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Automation, robotic platforms moving sprouts through the production line, Netherlands

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The End of Trash

The population is booming and draining the Earth’s resources. We take from the planet to make products and throw them away.

Take-make-waste—this is the linear economy. For decades it allowed us to have an extraordinary number of products and a comfort unimaginable to previous generations.

In 2018 we wasted around 2/3 of the materials we extracted. Linear economy has to change and we must rethink how we manage resources, how we make and use products, and what we do with the materials afterward.

The so-called Circular Economy is the emerging solution to transition to a better future, sustainability with finance at its core.

Viewing waste as resource we can avoid to create trash designing out waste, keeping products and materials in use, and regenerating natural systems.

Our survival is linked to finding solutions that will minimise our impact on the environment in a circular way inspired by nature.
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 Amager Bakke incineration plant, Copenaghen, Denmark 
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Waste Pit of Amager Bakke power plant, Copenhagen
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The Boneyard, 309th Aerospace Maintenance and Regeneration Group (309th AMARG), Tucson, Arizona
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Geothermal clouds, steam rising from Hellishei∂i power plant, Iceland
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Insulin production facility, Kalundborg Industiral Symbiosis Park, Denmark
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Aerofarms, hydroponic sprouts growing, Newark, New Jersey, United States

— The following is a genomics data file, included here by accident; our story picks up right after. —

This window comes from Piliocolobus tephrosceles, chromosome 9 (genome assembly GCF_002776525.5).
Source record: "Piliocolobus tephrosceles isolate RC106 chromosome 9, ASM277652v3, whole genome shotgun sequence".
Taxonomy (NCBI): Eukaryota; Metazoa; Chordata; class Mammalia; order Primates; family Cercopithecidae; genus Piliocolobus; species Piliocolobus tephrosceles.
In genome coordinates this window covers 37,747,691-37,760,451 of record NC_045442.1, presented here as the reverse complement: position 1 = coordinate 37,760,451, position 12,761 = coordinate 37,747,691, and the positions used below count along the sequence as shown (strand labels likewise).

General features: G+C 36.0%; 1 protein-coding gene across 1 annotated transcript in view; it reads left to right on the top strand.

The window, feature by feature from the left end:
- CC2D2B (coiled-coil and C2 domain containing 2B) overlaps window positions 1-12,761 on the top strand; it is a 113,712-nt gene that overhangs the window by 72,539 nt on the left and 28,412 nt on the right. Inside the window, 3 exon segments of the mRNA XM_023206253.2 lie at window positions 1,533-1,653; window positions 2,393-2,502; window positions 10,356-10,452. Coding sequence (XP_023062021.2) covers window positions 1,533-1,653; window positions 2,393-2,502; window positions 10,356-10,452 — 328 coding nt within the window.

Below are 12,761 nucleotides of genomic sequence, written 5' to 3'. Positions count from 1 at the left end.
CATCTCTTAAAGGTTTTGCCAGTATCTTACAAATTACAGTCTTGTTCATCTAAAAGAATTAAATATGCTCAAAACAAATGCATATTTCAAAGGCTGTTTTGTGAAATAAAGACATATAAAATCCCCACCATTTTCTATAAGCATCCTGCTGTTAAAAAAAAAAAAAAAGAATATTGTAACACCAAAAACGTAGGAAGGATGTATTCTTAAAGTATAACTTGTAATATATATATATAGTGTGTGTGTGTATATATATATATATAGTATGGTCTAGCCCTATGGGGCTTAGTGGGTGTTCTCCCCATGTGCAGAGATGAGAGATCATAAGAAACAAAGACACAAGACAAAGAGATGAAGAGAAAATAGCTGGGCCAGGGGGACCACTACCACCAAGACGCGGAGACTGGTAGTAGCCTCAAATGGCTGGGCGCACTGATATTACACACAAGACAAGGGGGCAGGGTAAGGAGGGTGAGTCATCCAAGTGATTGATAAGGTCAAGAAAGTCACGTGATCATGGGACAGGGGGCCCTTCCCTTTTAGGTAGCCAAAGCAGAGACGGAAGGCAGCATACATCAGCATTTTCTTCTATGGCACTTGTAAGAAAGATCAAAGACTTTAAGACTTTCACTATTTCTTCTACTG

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Newly recycled wool fibres drying in a textile facility in Prato, Italy.

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Soldier Flies in an experimental breeding chamber at an insect farming startup, London.
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Algae bioreactor in Missoula, Montana
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Lava Greenhouse, Iceland
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About

Luca Locatelli is an environmental photographer and film-maker.
His projects are focused on the relations between people, science-technology and the environment.
He creates artworks and takes part in exhibitions as part of his practice.
He often collaborates with international media in order to further contextualise his research.

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The planet must produce more food in the next four decades than all farmers in history harvested in 8,000 years. By 2050, Earth will be home to as many as 10 billion people. If increases in agricultural yield are not achieved, a billion or more may face starvation.

Today, technology seems to offer a solution to humanity's future needs. For centuries greenhouses have been a way to grow vegetables efficiently but in recent years innovation has led to a revolution in how food can be produced, allowing to reduce dependence on water by as much as 90 percent, and in some cases allowed to almost completely eliminated the use of chemical pesticides on plants in greenhouses.

This series portrays some of the most promising high tech agro farming systems around the world, a possible solution for the hunger crisis which will afflict the planet in the next decades. A dystopic view of the future of farming.